“Jeremy (Wilber, then town supervisor) said, let’s do this again. So we gave it to Happy and Artie Traum (posthumously, to Artie). And it just kind of took off from there.”
Other recipients have included Cindy Cashdollar; Jack DeJohnette; Neal Smoller of the Village Apothecary, and one went to Rennie himself. The one for Marc Black is the first not to be a surprise.
“In relation to this award,” says Marc,“I’m pretty clear about what I’ve done with my life…this is what I’ve done with my life…being a musician here, my sense of place.I had those years of doing house concerts across the country, scoring commercials and films and I always carried what I learned here and the times I was here, with me. They made me a different person. It’s very rewarding to me to be recognized for having given my heart and soul. It’s not about how many strings you broke…I tried most times to be intimate with the audience, to be in it.”
More reminiscences spill out, along with names of venues long gone — Joyous Lake, 5 Rock City Road, the Oh My Café, Café Espresso…
“My favorite club was the White Water depot, hands down…The entire building would shake. We used to do schtick there — once we got together with some people there and built a huge papier mâchédragon and brought it to the parking lot and put it on top of a huge bonfire, and when it was time for the show we lit it and smoke and sparks came out of the dragon’s mouth for a long time and then it exploded…
“This was my world and it seemed so big. I look back on it and say how did I keep myself entertained here…my parents were freaked out…I graduated from Colgate University Phi Beta Kappa and they said, you’re doing what? My first summer here when I had a band with Jimmy Weider and George Quinn, I went around to all the stores on this street, starting where Joshua’s was to where Duey’s (now Pearl Moon) was and said I’ll sweep in front of your store twice a week for a dollar. I would come into town at six o’clock in the morning on Monday and Thursday and I had a broom called the black beauty and I swept the entire street all summer long. I was living in a barn up on Cooper Lake Road that had no walls, just a huge roof so I never got wet. I had a sleeping bag on some hay. I had a rocking chair, a tambura, my guitar, my dog and some dog food. To bathe, I would jump into Cooper Lake, don’t tell anyone. That was my world. And it seemed fine, seemed huge. The fifty dollars a week I was rustling up was plenty somehow. How was that possible? We were young and making magic. We weren’t worried about it. My parents were freaked out. You’re doing what? Sweeping the streets? What?”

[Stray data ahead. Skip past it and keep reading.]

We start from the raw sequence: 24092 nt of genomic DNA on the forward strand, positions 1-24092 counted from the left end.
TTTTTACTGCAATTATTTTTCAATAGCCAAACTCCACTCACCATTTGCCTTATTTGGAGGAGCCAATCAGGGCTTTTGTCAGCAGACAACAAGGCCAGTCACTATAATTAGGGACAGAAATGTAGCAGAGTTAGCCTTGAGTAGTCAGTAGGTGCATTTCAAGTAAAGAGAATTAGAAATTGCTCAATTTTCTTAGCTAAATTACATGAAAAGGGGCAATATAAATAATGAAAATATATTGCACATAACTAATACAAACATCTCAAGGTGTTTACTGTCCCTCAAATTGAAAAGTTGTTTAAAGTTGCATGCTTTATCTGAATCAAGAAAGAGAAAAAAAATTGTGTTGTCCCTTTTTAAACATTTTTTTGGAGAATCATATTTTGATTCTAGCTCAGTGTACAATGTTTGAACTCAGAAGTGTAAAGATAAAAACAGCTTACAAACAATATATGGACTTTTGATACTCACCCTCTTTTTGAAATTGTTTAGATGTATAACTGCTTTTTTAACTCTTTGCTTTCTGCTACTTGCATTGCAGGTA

Marc and his wife Susan have raised two boys in and around Woodstock. True to form, music is central to both sons. Jeremy lives in Berlin and is an electronic music composer and performer. Jaime, Marc and Susan’s other son, lives in Topanga Canyon and deals with grooming and training dogs. He also has a punk band. Marc has done shows with both of them.
Over the years, Marc’s Woodstock shows have always been with Michael Esposito on bass, as will this one. Personnel has remained constant, though the band did mourn the passing of violinist Betty MacDonald and pianist Warren Bernhardt. For the Key concert, Harvey Sorgen will be on drums and Don Davis on saxophone. Others may join in.
“It’s a free concert, Saturday September 23 at 3 p.m. on the Village Green,” says Marc.
“Of course, the first thing you think of when somebody says we’d like to give you the Key to the City, is, they probably have the wrong number…you don’t expect it.
“So I looked up on line when they gave the key to Cindy Cashdollar, and it said in the article something about a committee that met every couple of years and decided on who they thought had given a lot to the town, and it related (mostly) to music. I don’t think the criteria is iron clad…maybe people who play at least three songs in E-flat…that would leave me out although I got two in A-flat…”